Management consulting market of Nordics grows 6% to €2.8 billion

29 May 2018 Consultancy.uk

Growth in the Nordic consulting market accelerated through 2017, ramping up by 5.7% to reach a value of €2.77 billion according to the latest available data. All the countries in the region grew at a faster rate than in 2016, with the region’s largest market of Sweden seeing the strongest growth rate of all to hit a market size of €944 million.

The impressive performance of the Nordic economy, as well as the consulting industry of the region has seen a number of consultancies arrive in the area over the past year alone. Capco set up for business in Sweden, while Alvarez & Marsal continued to strengthen their own Stockholm locale. Elsewhere, Analysys Mason entered the Nordics through the acquisition of Nexia Management Consulting, while strategy firm EY-Parthenon (then Parthenon-EY) also recently expanded into the region with the purchase of Danish consultancy Box Associates, however it was not only one-way traffic.

Reflecting the growing confidence of consulting firms in the Nordics, Nordic-origin firm Qvartz – a rival to the traditional strategy consultancies – began a campaign of international expansion of its own via new partnerships that provided it with access to both the Dutch and Indian advisory markets.

The Nordics consist of four European nations; Sweden, Norway, Finland and Denmark. According to analysis of data gathered by Source Global Research, which examines the market for consultancies of a certain staff count and revenue size, all four nations have enjoyed strong growth. Of those nations, Sweden’s consulting market enjoyed the strongest performance, with 6.9% growth seeing it reach revenues of almost €1 billion. The Swedish consulting scene was worth €800 million in 2015, and now sits at €944million – over a third of overall Nordic consulting revenues.

Size of the Nordic management consulting industry

Finland – the smallest market of the Scandinavian countries accounting for 16% of revenues – grew almost as strongly (6.8%). The growth rate in Denmark was markedly slower, with the market estimated to be around €740 million – a projected increase of just 4% – as was the case in Norway – which climbed 3% to €626million – however both industries still witnessed increased opportunities, and are in strong positions going forward.

Digital transformation

As is the case with the majority of mature consulting markets, the growth of the Nordics was driven by digital transformation – a $44 billion global consulting line – boosting growth across all service lines in 2017 as transformation programmes encouraged multi-disciplinary approaches to upgrading the business plans of clients. However, as a standalone service, it was undeniably digital transformation consulting which raked in the highest proportion of revenues.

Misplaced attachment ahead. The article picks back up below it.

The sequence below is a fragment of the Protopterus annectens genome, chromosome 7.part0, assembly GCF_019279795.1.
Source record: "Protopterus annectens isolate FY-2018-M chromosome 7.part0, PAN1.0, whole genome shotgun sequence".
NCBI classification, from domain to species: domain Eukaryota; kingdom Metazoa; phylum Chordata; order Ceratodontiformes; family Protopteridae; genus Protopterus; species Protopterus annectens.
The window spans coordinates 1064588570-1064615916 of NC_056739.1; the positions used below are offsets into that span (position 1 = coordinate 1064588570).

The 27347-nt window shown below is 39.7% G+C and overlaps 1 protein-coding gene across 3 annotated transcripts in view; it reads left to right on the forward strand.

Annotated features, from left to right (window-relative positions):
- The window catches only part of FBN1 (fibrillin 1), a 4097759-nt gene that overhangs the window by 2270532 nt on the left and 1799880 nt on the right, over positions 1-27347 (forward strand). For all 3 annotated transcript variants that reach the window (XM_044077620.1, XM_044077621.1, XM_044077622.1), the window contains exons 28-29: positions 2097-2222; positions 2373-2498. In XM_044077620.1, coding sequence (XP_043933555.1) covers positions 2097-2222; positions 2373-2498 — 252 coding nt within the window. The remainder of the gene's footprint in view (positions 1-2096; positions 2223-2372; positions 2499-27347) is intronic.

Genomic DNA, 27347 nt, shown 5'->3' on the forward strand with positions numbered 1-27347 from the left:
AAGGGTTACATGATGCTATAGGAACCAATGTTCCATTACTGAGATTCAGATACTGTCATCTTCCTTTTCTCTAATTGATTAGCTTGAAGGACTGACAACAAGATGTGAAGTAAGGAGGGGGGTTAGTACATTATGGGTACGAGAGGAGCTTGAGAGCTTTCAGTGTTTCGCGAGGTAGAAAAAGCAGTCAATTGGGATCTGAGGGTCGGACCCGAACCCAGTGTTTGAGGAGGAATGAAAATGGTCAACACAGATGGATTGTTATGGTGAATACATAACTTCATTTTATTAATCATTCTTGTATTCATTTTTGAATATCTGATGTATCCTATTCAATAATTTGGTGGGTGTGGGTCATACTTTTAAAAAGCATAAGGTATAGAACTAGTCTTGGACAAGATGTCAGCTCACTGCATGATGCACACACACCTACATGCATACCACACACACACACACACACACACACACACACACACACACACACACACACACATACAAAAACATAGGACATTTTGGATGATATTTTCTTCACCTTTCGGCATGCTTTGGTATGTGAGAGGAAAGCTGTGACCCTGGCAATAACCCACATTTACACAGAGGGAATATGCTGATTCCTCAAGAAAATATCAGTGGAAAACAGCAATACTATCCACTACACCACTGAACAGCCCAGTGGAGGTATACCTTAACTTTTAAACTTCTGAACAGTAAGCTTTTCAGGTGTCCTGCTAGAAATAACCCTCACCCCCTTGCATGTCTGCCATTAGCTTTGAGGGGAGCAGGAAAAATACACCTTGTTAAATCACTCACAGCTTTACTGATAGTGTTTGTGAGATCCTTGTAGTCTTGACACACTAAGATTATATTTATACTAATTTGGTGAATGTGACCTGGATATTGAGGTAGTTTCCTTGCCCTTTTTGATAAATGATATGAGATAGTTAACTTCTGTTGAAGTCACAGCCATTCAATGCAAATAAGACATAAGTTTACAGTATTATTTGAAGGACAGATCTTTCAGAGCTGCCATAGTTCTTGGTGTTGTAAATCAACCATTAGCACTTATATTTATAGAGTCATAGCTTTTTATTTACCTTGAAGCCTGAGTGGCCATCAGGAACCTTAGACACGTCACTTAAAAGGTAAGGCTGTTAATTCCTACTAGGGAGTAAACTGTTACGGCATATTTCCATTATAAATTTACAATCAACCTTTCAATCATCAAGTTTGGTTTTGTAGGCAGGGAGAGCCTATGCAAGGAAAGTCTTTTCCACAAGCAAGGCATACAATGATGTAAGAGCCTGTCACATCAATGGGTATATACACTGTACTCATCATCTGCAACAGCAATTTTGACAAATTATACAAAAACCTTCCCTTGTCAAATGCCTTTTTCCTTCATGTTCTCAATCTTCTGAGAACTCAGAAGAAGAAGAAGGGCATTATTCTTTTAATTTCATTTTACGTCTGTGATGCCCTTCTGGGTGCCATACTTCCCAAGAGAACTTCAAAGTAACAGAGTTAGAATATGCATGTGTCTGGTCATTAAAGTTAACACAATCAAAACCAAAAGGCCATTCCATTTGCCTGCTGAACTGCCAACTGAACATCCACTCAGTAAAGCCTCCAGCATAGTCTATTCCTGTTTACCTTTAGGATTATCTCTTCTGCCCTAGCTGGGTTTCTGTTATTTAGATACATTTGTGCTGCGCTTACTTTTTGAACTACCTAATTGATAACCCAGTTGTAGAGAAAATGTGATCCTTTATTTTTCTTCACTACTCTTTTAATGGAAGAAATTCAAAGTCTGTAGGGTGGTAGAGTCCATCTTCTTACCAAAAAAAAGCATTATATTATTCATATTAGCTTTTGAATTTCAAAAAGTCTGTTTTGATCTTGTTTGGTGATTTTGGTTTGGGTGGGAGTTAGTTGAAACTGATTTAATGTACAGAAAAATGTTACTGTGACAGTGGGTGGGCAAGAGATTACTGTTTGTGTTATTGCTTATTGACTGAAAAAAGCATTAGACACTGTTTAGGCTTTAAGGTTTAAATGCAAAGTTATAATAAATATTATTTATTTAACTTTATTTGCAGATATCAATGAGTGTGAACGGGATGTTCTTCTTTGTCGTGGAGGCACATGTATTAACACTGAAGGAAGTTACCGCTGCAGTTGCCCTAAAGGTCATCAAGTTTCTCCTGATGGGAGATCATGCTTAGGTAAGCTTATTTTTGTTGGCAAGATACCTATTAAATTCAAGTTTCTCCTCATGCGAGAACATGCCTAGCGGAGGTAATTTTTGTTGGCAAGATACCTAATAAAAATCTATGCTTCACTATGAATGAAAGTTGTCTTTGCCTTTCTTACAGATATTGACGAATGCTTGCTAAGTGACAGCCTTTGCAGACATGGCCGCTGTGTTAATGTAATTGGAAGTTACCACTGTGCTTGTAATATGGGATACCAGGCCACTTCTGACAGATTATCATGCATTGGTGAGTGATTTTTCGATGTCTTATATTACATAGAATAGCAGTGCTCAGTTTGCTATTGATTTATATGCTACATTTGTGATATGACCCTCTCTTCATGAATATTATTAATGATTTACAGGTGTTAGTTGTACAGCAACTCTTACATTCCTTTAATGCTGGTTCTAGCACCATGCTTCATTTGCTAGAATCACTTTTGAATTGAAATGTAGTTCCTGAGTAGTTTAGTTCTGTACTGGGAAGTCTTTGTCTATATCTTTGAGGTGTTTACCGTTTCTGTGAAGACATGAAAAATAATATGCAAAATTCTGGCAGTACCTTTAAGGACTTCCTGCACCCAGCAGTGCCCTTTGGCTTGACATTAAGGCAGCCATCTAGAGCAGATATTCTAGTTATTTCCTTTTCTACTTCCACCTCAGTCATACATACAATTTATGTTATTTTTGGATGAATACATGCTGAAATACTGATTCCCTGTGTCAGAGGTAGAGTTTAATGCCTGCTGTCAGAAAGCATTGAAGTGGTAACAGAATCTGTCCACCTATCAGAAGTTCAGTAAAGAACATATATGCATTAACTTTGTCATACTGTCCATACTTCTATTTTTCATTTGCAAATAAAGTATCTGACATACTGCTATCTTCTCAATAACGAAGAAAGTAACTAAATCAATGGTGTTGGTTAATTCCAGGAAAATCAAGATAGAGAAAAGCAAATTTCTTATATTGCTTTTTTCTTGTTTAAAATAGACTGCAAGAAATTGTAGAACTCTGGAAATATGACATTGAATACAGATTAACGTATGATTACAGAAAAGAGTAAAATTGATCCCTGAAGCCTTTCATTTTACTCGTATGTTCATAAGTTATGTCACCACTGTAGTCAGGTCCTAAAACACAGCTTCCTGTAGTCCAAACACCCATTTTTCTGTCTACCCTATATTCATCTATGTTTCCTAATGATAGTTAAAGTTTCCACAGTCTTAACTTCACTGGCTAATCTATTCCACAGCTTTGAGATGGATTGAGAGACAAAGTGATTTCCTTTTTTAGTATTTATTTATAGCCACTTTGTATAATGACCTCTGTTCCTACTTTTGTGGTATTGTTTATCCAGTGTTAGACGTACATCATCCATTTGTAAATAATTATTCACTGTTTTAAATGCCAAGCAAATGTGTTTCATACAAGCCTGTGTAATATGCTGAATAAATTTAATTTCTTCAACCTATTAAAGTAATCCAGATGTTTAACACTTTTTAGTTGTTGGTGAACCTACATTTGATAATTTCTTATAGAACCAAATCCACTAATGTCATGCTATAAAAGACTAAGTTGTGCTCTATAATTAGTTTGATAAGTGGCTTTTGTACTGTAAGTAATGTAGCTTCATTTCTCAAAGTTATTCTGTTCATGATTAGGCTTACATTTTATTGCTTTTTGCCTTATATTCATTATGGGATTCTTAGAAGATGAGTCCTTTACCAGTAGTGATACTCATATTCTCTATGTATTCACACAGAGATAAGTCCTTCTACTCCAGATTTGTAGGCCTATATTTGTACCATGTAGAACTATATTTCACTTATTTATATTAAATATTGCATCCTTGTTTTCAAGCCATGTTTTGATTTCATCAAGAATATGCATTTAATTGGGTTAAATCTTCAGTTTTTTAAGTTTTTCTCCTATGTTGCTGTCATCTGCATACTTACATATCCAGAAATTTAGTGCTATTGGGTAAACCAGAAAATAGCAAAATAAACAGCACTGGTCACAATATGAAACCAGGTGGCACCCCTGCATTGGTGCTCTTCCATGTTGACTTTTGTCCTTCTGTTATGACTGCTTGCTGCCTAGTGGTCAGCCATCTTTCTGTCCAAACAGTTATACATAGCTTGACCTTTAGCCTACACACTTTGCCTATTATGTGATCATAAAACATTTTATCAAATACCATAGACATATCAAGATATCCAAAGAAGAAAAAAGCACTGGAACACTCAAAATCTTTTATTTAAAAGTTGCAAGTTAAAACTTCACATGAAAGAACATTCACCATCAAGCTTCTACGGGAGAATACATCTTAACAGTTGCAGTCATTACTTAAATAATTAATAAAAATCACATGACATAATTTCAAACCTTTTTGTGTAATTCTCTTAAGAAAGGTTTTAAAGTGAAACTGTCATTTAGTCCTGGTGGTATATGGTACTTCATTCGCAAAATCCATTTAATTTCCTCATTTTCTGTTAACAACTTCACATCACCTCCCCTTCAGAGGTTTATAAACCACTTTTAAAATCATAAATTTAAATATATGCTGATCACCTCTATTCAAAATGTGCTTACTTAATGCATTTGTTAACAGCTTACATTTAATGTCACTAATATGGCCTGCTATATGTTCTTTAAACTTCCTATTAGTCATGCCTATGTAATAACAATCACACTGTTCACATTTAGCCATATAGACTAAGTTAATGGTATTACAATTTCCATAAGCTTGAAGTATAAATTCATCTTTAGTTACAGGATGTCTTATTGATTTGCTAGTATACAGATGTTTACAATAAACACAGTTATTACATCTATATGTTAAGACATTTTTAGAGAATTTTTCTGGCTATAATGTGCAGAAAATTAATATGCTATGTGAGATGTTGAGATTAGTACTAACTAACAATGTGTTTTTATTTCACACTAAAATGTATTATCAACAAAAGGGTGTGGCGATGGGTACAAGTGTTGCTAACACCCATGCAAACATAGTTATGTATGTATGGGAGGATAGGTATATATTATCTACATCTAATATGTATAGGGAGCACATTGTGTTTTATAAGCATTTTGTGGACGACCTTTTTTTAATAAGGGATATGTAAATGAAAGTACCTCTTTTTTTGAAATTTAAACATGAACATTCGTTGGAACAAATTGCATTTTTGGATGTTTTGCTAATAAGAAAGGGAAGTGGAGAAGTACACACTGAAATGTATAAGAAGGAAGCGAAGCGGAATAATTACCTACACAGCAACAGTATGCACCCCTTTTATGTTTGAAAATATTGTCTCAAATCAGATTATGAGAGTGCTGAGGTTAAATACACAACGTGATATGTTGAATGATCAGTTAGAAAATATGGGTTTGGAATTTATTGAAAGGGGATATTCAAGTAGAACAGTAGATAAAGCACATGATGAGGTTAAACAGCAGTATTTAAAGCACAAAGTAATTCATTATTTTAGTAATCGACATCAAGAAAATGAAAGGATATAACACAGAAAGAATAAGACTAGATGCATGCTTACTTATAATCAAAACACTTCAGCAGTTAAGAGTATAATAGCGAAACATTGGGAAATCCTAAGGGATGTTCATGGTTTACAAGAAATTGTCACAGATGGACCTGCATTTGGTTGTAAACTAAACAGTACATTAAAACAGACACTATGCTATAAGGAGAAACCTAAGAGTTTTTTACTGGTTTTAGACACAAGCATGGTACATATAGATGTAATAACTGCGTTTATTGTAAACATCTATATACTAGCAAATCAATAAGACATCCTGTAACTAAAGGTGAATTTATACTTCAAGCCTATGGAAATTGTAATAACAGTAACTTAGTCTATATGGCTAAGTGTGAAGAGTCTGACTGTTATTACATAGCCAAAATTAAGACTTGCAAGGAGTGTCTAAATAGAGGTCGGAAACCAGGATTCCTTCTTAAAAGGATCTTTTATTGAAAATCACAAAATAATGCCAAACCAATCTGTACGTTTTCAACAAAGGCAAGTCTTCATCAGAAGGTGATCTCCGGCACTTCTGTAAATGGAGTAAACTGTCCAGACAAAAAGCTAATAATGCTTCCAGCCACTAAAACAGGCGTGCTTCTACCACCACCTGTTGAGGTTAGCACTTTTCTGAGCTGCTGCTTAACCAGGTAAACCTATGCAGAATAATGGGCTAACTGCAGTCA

Revenues from digital transformation work in the Nordics are fast approaching the €1 billion – more than a third of all Nordic consulting market revenues – thanks in part to the region being viewed as a global digital leader. Beyond this, technology was the largest area, riding on the back of the digital transformation wave. There was also a strong strategy component to this work, as the digitisation of the customer experience persisted as an area of high demand across the Nordics. On top of this, data & analytics became a fundamental part of many digitisation projects – a trend which has been replicated in consulting industries around the world as clients seek new ways to harvest and utilise their data to retain and win customers.

Sector

In line with nations such as Australia, the UK and Germany, digitisation was also a key theme for public sector consulting. This was driven by both central governments and regional legislatures focusing on delivering e-government initiatives, in order to cut costs and improve accessibility for citizens to key services, changing both the interface and also the back office processes supporting service delivery in the process.

The consulting industry of the Nordics

As a result, the public sector is the Nordic region’s largest domestic revenue stream for consultants – consulting to the public sector represents around a quarter of the total market in the Nordics. Consulting fee income however grew fastest in healthcare – the region’s smallest sector – with clients coming under increasing pressure from an ageing population and funding pressures, in line with many health systems in Western Europe. In this setting in particular, organisations are being forced into streamlining services via technology.

The public sector is followed by the financial services sector – the second fastest growing sector. In this case, clients were looking for consulting support around compliance, dealing with new competition, and digitising their end-to-end operations.

Looking forward

One of the key issues the Nordic consulting market will have to face in the immediate future is talent. Again, as with the bulk of Western Europe, an ageing population means that a large portion of the skilled workforce is reaching retirement age, without the sufficient number of young workers to replace it. Combined with a booming independent and start-up scene, a talent crunch resulting from large firms scrapping it out for a diminishing pool of talent could limit growth.

Overall, however, consultants remain upbeat about the state of the market. A continuing upsurge in work relating to digital transformation, fuelled by the reputation of the Nordic nations as technological leaders, will likely continue to spread through every sector of the economy, meaning the Nordic consulting industry looks to be very well positioned to expand throughout 2018 – benefitting both larger multifaceted firms, and smaller, more agile challenger consultancies in the process

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Accenture's push into the creative sector is an identity crisis

18 April 2019 Consultancy.uk